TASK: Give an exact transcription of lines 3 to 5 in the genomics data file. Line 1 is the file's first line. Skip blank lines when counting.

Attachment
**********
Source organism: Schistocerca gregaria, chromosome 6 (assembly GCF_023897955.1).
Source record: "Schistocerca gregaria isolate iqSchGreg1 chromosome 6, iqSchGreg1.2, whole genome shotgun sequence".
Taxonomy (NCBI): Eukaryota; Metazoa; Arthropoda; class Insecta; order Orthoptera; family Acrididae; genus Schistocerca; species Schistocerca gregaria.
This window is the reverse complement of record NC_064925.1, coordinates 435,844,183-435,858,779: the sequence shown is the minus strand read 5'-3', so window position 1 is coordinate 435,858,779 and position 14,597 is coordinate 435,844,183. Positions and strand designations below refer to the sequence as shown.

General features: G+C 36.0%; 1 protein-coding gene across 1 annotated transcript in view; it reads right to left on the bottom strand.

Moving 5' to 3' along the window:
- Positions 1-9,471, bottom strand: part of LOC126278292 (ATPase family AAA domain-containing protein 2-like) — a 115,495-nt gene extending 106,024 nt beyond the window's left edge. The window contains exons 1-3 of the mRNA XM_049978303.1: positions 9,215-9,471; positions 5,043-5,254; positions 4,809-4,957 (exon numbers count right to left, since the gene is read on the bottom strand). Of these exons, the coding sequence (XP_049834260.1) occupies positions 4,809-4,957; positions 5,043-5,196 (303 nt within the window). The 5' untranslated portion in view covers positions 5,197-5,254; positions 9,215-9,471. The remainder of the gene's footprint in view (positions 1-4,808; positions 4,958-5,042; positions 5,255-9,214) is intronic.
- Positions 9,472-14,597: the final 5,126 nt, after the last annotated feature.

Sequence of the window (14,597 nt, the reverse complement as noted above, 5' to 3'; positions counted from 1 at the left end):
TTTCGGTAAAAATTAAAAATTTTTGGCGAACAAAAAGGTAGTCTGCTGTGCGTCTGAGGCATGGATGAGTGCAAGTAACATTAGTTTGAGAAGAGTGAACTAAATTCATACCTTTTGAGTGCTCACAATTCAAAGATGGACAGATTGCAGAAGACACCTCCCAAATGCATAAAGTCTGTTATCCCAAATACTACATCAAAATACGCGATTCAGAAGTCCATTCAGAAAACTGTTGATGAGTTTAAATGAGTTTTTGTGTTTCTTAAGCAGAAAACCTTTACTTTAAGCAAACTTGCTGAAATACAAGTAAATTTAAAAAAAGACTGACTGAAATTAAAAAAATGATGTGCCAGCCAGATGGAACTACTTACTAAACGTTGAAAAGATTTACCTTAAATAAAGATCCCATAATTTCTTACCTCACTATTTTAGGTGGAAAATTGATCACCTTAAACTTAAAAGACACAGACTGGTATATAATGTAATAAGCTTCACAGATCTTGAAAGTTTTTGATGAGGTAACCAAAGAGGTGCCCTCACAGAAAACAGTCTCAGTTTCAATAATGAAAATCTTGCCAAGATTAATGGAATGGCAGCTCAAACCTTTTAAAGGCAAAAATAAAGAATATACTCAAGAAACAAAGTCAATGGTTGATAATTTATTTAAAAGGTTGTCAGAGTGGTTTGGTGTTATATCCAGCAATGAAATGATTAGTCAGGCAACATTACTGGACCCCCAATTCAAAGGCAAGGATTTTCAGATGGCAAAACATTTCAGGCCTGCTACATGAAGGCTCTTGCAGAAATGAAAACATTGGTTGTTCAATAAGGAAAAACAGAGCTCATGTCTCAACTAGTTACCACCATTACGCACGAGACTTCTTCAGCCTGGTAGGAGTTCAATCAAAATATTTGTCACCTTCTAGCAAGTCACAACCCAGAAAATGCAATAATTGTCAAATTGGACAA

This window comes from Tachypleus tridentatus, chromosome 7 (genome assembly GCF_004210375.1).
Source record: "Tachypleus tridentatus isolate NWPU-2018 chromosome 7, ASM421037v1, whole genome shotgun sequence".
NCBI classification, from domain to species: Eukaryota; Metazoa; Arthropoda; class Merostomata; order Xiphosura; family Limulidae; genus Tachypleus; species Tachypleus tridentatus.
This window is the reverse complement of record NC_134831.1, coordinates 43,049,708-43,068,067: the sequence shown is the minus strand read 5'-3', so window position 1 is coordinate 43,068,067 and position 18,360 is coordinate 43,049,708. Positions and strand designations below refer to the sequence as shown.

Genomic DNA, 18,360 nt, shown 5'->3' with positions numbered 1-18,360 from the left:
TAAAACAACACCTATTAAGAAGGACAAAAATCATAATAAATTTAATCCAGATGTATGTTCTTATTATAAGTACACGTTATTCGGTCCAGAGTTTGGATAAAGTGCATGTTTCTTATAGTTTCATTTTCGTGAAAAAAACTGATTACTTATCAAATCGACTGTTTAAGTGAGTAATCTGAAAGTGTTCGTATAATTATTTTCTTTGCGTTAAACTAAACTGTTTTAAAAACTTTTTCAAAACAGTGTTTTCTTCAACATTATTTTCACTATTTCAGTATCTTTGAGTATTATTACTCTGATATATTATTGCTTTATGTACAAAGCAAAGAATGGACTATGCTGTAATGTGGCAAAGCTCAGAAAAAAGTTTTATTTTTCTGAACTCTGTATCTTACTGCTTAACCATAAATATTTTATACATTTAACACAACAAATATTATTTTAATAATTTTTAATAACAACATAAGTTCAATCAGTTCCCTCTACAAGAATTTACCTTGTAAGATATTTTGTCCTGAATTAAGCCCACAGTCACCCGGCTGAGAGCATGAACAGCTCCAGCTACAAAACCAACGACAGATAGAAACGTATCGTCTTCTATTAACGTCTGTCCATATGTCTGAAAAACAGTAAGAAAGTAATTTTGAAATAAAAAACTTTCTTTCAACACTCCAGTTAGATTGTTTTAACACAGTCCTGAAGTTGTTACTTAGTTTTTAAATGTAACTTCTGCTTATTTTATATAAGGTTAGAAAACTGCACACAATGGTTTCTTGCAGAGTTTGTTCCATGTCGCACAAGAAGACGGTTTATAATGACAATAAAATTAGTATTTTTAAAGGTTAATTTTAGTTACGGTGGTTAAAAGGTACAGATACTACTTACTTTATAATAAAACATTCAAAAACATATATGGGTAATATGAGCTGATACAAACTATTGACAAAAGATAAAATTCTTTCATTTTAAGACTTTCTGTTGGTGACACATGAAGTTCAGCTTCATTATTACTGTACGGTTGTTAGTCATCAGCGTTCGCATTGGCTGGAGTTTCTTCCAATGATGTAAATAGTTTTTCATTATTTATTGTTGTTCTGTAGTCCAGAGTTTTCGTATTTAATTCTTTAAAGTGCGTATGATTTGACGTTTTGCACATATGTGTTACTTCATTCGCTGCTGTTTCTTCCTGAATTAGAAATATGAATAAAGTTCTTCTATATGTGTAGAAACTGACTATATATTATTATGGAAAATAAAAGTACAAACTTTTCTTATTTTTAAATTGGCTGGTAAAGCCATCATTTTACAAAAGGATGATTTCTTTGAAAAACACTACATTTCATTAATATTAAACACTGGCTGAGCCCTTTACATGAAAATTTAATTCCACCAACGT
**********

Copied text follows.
Taxonomy (NCBI): Eukaryota; Metazoa; Arthropoda; class Insecta; order Orthoptera; family Acrididae; genus Schistocerca; species Schistocerca gregaria.
This window is the reverse complement of record NC_064925.1, coordinates 435,844,183-435,858,779: the sequence shown is the minus strand read 5'-3', so window position 1 is coordinate 435,858,779 and position 14,597 is coordinate 435,844,183. Positions and strand designations below refer to the sequence as shown.

General features: G+C 36.0%; 1 protein-coding gene across 1 annotated transcript in view; it reads right to left on the bottom strand.